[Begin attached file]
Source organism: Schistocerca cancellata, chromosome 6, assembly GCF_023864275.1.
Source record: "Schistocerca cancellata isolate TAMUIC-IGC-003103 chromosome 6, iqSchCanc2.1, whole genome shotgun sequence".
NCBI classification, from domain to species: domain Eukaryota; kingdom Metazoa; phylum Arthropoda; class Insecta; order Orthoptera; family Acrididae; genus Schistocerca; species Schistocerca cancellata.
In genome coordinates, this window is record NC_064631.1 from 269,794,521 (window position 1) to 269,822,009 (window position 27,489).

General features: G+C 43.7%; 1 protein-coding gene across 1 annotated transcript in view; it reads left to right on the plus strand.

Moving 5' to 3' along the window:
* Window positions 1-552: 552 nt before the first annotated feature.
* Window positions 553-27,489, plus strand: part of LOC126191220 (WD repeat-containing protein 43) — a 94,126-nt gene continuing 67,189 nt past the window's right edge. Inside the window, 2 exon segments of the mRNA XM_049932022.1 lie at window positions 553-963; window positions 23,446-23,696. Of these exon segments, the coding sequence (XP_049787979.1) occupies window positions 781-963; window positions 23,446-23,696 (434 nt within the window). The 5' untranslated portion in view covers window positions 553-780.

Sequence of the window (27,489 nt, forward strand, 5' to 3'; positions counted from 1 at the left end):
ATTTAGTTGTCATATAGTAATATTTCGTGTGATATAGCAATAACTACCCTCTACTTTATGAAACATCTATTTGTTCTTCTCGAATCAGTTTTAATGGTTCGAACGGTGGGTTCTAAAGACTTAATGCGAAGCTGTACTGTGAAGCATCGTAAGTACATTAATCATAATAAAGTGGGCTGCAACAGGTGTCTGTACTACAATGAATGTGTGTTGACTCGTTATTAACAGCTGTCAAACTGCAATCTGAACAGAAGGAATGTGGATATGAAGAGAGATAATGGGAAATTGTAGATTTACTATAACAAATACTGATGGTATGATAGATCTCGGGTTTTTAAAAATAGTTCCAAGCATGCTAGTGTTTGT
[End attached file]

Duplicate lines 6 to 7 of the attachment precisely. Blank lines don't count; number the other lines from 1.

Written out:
Moving 5' to 3' along the window:
* Window positions 1-552: 552 nt before the first annotated feature.